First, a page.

Finding books they can stick with is another challenge for growing readers. If your child has a limited reading diet, you may be wondering how to get your child to read on grade level. I often search websites like whatshouldireadnext and Good Reads for books like a current favorite. School and public librarians, as well as reading lists published by schools, can be great resources for book ideas. The Holy Grail of reading is finding a series your child loves, written by a prolific author. 

You can help your child expand their repertoire by:

  • Introducing new series – bring home one or two books from a new series and be willing to go back for more.
  • Learning about popular authors on YouTube or on their websites
  • Trying graphic novel versions of popular books – These can be quick reads that give them a taste of a more complex story.
  • Finding a common thread – If they like non-fiction about animals, try a novel that features animals.
  • Adding audiobooks – While we don’t want to give up on “eye-reading,” adding audiobooks can expose children to new kinds of stories in a more fun, lower effort way that might motivate them to read similar books themselves

Kids Who Read More, Read Better

Skipping reading when everyone is tired at bedtime or on a busy night of soccer and scouts doesn’t feel like a big deal. But daily reading has huge cumulative impacts on learning and development. Kids who read for 20 minutes a day can read six times as many words each year, compared to kids who read just five minutes a day. That can make an enormous difference in vocabulary, knowledge, and ability to understand stories.

Kids who read for 20 minutes a day can read six times as many words each year, compared to kids who read just five minutes a day. Click To Tweet

So let’s get started! Make it your New Year’s Resolution to increase your children’s reading time by 5 minutes a day, to start. Once you take the first step of making sure they sit down with a book daily, it’s much easier to grow the habit from there!

How to help a child read better at home
Most of us don’t remember learning to read. Here’s how to help your children get the help they need as they learn to read.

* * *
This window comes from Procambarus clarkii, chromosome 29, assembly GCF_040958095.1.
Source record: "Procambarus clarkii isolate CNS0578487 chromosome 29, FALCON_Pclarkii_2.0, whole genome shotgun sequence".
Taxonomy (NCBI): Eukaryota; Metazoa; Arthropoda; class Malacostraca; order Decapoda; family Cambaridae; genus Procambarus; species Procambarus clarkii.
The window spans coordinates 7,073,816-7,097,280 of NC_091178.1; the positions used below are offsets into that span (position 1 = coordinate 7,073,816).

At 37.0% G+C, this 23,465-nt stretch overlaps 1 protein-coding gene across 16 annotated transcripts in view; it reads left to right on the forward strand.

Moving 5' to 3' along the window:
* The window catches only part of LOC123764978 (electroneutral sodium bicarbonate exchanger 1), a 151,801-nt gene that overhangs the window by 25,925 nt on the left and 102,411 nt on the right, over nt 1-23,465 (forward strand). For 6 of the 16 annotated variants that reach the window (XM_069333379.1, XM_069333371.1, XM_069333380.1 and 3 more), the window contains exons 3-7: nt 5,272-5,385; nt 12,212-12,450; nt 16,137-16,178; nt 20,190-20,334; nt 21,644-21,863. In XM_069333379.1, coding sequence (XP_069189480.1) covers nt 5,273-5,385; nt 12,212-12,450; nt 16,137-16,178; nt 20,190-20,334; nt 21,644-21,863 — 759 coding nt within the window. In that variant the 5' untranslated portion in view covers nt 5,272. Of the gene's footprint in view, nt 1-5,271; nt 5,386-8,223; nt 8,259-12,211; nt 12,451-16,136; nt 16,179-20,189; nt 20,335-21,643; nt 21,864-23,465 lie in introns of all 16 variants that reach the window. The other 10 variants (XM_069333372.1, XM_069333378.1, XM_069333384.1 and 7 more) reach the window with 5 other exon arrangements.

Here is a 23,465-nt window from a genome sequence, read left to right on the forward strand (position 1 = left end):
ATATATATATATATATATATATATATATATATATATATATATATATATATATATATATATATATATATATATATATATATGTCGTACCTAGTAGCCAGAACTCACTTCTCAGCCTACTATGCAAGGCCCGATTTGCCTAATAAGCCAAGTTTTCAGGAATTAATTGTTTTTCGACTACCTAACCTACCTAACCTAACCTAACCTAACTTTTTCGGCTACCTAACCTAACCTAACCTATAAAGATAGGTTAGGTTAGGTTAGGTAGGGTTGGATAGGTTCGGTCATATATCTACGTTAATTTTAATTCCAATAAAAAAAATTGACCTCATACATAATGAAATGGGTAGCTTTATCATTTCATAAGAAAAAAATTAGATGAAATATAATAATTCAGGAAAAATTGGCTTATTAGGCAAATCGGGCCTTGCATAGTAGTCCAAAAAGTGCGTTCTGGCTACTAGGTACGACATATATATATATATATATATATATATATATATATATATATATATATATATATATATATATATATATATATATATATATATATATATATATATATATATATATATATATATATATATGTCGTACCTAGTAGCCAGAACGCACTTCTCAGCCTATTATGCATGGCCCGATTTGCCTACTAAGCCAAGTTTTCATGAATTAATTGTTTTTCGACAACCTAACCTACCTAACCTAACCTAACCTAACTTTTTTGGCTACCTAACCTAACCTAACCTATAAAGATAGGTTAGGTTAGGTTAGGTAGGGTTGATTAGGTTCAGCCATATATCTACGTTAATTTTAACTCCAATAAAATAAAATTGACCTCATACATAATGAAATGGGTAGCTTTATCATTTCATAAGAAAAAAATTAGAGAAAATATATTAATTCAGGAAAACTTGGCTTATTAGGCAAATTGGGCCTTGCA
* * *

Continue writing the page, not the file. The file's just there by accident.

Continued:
Don’t forget to download the Winter Reading Bingo board!


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Potty independence – Zippers and wiping and handwashing – Oh, my!

If you’re getting ready to send your child to kindergarten, potty training may already feel like a distant memory. As I start to think about training my daughter, I realize I don’t really remember how we got my son to use the potty. My daughter is three years younger and a lot has happened in those three years! But I am realizing that the bathroom journey isn’t done with my four-year-old as I start to think about getting him ready for school. There are some things that he doesn’t seem to understand or can’t handle independently yet and they may really get in the way of his school experience! Here are some of the things we are working on.

Privacy

My four-year-old can tell you that the bathroom is a private place and that you need a private place to take off your clothes. And then, we have company, and I see that he doesn’t quite get it. I end up running from the dining room table (which has a perfect view of the bathroom!) to save the guests from an unexpected view!

Depending on the school, your child’s kindergarten might have a private bathroom in or near the classroom, or your child may have to use a multi stall bathroom like the older children do. Even if the kindergarten has a private bathroom, learning how to manage a public bathroom will be important if your child is going to the bathroom during lunch or in the gym.